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Parlement en Raad sluiten akkoord over EU-richtlijn persoonsgegevens passagiers (PNR).




vliegtuigA provisional deal on EU rules regulating the use of air passengers’ data to fight terrorism and serious crime came within sight at the fifth trilogue (three-way talks between Parliament, Council and Commission negotiators) on Wednesday afternoon (2 December).

Parliament’s Civil Liberties Committee lead negotiator on the EU PNR proposal, Timothy Kirkhope (ECR, UK), has asked Coreper (committee of EU member states’ permanent representatives) to move closer to the Parliament’s position on the maximum time that unmasked data can be stored. The Council is asking for nine months, while Kirkhope believes that a maximum of six months would be more proportionate.

Kirkhope said: “I am working to ensure the Parliament can get the best possible deal. Of course both sides are having to compromise, but I believe nine months is too long for unmasked data to be kept. If the Council can move on this point then I believe we will have an agreement that I can present to the Civil Liberties Committee for approval.

“I still believe that an EU PNR system with robust protections for personal data is far preferable to 28 EU PNR systems and a patchwork of regimes. We are almost there on a deal, and I hope the Council will take the offer on the table.”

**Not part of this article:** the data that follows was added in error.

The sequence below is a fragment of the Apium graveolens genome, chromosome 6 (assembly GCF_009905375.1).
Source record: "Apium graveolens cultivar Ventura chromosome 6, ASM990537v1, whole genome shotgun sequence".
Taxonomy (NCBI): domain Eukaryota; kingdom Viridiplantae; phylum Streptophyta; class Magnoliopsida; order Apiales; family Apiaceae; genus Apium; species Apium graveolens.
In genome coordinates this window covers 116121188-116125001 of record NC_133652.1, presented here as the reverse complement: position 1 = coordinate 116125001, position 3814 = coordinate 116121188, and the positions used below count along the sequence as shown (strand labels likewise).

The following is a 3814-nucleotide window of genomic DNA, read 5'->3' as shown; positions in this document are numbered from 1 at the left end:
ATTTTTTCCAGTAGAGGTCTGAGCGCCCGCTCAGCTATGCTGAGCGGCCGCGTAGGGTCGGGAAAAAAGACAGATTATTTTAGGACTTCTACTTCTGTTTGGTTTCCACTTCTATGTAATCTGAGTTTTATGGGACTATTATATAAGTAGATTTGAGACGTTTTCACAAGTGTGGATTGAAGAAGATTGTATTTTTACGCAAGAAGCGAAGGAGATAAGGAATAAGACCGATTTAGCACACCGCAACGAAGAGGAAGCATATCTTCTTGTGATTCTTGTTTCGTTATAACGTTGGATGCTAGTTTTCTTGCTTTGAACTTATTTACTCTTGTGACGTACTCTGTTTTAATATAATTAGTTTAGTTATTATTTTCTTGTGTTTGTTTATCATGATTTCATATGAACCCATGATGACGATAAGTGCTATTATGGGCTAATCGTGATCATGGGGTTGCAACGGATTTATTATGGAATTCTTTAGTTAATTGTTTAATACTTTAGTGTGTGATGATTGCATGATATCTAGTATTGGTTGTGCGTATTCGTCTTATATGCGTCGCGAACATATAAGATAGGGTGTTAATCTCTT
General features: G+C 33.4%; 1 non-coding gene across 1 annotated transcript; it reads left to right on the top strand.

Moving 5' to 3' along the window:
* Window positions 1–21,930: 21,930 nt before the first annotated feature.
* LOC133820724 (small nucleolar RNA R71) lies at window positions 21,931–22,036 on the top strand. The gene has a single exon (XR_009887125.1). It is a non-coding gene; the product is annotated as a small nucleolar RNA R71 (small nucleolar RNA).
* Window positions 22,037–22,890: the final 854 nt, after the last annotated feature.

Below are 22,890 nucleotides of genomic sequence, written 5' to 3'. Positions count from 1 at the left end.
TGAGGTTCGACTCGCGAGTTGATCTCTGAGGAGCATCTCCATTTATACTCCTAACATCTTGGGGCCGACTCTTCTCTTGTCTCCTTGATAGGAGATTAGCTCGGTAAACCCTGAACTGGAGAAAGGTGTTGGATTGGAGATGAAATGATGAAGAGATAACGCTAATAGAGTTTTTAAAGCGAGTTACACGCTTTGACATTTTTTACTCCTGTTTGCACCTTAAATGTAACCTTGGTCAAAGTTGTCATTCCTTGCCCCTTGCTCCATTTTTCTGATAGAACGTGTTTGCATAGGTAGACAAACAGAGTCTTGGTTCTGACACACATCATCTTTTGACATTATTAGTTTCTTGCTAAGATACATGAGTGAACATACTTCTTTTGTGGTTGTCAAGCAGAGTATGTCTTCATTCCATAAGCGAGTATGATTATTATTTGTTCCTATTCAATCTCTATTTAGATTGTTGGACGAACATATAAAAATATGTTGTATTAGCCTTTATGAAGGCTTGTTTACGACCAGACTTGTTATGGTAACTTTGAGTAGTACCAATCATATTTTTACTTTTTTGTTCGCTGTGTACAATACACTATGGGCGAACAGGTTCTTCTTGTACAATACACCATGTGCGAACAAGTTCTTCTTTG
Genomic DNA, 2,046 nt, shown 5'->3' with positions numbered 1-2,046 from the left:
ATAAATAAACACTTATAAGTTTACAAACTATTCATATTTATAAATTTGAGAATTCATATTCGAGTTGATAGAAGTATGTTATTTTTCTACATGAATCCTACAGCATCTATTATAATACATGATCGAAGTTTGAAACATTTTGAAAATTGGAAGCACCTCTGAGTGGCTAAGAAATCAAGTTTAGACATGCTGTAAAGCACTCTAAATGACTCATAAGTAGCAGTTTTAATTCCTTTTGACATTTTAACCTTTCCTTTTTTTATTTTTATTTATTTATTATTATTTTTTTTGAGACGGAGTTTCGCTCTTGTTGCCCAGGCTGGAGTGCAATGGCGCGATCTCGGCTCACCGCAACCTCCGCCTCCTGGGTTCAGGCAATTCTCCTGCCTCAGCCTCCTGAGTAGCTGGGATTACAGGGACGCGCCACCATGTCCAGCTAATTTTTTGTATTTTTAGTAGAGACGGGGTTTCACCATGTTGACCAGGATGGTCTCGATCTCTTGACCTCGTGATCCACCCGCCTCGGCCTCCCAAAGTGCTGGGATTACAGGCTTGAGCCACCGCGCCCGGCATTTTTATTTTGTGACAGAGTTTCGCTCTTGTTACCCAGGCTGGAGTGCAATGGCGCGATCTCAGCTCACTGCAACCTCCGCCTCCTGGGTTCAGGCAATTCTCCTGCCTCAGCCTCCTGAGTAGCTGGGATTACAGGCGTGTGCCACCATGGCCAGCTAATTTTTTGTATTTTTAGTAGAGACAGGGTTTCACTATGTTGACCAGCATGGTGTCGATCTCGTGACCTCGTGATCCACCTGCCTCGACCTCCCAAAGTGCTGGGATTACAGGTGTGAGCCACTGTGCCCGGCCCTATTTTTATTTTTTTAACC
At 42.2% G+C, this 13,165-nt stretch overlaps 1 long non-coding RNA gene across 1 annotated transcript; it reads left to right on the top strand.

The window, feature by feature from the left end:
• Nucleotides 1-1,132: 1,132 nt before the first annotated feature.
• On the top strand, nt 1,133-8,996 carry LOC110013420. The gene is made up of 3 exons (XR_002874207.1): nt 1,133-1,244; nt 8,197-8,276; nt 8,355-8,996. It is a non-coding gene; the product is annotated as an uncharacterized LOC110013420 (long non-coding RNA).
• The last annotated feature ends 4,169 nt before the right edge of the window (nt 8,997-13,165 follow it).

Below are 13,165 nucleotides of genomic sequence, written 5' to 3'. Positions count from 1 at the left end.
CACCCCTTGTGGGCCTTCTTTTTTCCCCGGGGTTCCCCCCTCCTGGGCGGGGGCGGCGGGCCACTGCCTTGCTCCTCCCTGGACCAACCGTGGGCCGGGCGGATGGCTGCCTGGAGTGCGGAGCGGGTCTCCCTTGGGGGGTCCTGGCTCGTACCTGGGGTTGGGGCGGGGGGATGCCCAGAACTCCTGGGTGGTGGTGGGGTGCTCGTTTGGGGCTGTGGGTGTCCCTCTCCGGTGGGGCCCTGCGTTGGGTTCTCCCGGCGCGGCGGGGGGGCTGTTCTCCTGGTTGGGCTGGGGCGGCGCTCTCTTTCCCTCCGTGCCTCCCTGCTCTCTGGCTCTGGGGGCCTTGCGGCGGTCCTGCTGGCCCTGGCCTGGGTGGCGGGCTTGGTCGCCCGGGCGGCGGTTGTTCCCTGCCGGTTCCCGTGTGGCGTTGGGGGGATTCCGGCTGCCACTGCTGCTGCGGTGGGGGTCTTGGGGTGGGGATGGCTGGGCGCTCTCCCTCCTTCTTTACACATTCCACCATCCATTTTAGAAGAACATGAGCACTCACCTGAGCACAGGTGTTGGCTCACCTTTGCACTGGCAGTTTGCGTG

Volgende stappen

Coreper is expected to discuss the request this evening. If it accepts, the Parliament’s Civil Liberties, Justice and Home Affairs Committee is expected to vote in the coming week. The draft directive will then be put to a vote by Parliament as a whole in early 2016 and formally approved by the EU Council of Ministers.

De lidstaten zullen de EU-PNR-richtlijn uiterlijk twee jaar na de inwerkingtreding ervan in hun nationale wetgeving moeten omzetten.


The UK and Ireland have opted in to this directive, while Denmark has a “blanket” opt-out for justice and home affairs legislation.

Depersonalizing data through “masking out” means rendering certain data elements of such data invisible to a user, such as name(s), including the names of other passengers on PNR and number of travellers on PNR travelling together, address and contact information, etc.

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